What to Do About Silverfish, Millipedes, & Centipedes

What to Do About Silverfish, Millipedes, & Centipedes

Warmer weather is welcome as we have endured a cold winter here in the Carolinas and Virginia. Several bouts of snow and ice have left us wishing that spring would get here sooner than later. We are ready to get outside and enjoy our beautiful area. 

Of course, there are a few small downsides to warmer weather. We cannot emphasize how annoying some of these small spring annoyances can be, including many-legged pests like silverfish, millipedes, and centipedes. In this article, we want to help you keep creepy-crawlies from ruining your spring fun. 


Information About Silverfish, Millipedes, and Centipedes

The more you know about the type of pests in your home, the better you can control a potential infestation. 

What You Need to Know About Silverfish

The silverfish is a small, primitive, wingless insect belonging to the Zygentoma group. The insect's common name comes from its silvery light gray color and the fish-like way it moves. 

Silverfish are frequently brought indoors by unwitting homeowners. These pests will quickly establish themselves in items such as cardboard boxes and plastic. 

From there, they can spread throughout your house, infiltrating your home through cracks, damaged screens, and gaps in the foundation. They will enter basements and crawl areas, and they thrive in warm, moist environments.

Silverfish feed on grains indoors and gnaw gaping holes in clothing, upholstery, and paper. They can inflict a lot of harm and ruin the stuff you care about, such as stored paperwork, books, vintage clothing, and more. 

Signs you have a silverfish infestation include:

  • Yellow Stains or Dust
  • Shed Skin
  • Holes
  • Cracks and Crevices

At the first sign of silverfish, you need to take steps to have them exterminated

What You Need to Know About Millipedes 

Millipedes are a group of arthropods that have two pairs of jointed legs on most of their body segments; they belong to the Diplopoda class, which gets its name from this characteristic. Two single segments are fused together to form each double-legged segment.

Millipedes prefer damp environments such as mulch, leaves, compost piles, boards, and stones. They typically live outdoors but will sometimes find their way into your home in search of water when it’s especially dry, shelter if there has been excessive rain, or food if they cannot find any outdoors. 

In most cases, millipedes will go undetected in your home. The only way to know if millipedes are present in your home is if you happen to see them on the move.

When cleaning the basement, you may come across a clump of millipedes beneath some old boxes, furniture, or in a warm, damp area. When threatened or crushed, millipedes can release a foul-smelling liquid. This substance has the potential to discolor surrounding clothes and carpeting.

They are generally harmless. You could experience some minor irritation on your skin if you come into contact with one. They generally won’t harm you or your pets or cause damage, but they are unsightly, and homeowners don’t typically want them hanging around.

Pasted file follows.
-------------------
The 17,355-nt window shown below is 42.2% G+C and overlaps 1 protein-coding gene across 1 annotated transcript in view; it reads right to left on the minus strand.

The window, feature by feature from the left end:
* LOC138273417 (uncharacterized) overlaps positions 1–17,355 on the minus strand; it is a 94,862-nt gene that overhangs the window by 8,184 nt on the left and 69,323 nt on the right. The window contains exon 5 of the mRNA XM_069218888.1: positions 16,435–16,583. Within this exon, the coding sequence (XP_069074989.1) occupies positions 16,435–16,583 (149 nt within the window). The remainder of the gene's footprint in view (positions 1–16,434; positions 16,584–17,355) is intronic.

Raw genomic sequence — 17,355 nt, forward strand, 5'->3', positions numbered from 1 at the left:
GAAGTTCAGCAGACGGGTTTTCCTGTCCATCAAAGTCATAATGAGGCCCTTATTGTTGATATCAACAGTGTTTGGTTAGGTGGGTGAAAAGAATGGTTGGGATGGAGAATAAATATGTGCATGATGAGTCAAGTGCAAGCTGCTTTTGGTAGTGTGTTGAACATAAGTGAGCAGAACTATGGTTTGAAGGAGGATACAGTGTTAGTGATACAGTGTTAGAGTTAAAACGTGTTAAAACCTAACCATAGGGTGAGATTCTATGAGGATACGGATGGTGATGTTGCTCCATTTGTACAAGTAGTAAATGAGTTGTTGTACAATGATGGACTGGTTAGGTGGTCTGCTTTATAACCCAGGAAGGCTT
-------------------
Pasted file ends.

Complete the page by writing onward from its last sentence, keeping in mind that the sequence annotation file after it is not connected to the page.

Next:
What You Need to Know Centipedes

Centipedes have a flat, elongated body and come in a variety of sizes. Despite their name, they have anywhere from 15 to 177 pairs of legs, with one pair in each segment, depending on the species. Centipedes come in a variety of colors, although brown and reddish-orange are the most prevalent.

House centipedes don't leave any traces of their presence in your home. They don't form a nest or colony as ants or termites do; instead, they locate a new hiding spot every day. A house centipede is most likely to be found resting on a wall, imprisoned in a sink or bathtub, or quickly emerging from its hiding area to locate another.

Centipedes eat ants, spiders, bed bugs, roaches, and silverfish, among other insects. You may be dealing with house centipedes if you've encountered any of these pests in your home. The presence of centipedes could be indicative of an infestation of a more dangerous and damaging pest. 

How to Get Rid Of Silverfish, Millipedes, and Centipedes

Generally, the process for eradicating these pests is the same. Follow these steps to reduce the occurrence of these many-legged pests:

  • Remove any standing water or excess moisture from the foundation or crawl spaces.
  • Keep moisture away from your foundation wall with properly functioning gutters, downspouts, and splash blocks.
  • If your home's drainage is inadequate, you may need to build tiles, drains, or slope the ground to allow water to flow away from the foundation appropriately.
  • Fix any leaking faucets, water pipelines, or air conditioners.
  • To prevent water from accumulating on your grass, adjust your sprinkler system.
  • Provide ventilation, sump pumps, and polyethylene soil covers to reduce humidity in your crawl area or basement.
  • Millipedes thrive on the damp thatch layer of grass that has been neglected. To make your lawn less inviting to millipedes, detatch it and mow it short.
  • Avoid overwatering your lawn or watering it at night.
  • Outside foundation cracks and openings should be sealed.
  • Enlist the services of a pest control expert.

Rid-A-Bug Extermination 

If you have silverfish, millipedes, or centipedes in your home, the team at Rid-A-Bug Extermination is here to help. We have decades of experience exterminating these creepy crawlers, helping you rest more easily and enjoy everything about spring in our beautiful area. 

Contact Rid-A-Bug today for pest control services related to silverfish, millipedes, centipedes, and any other insect you don’t want in your home.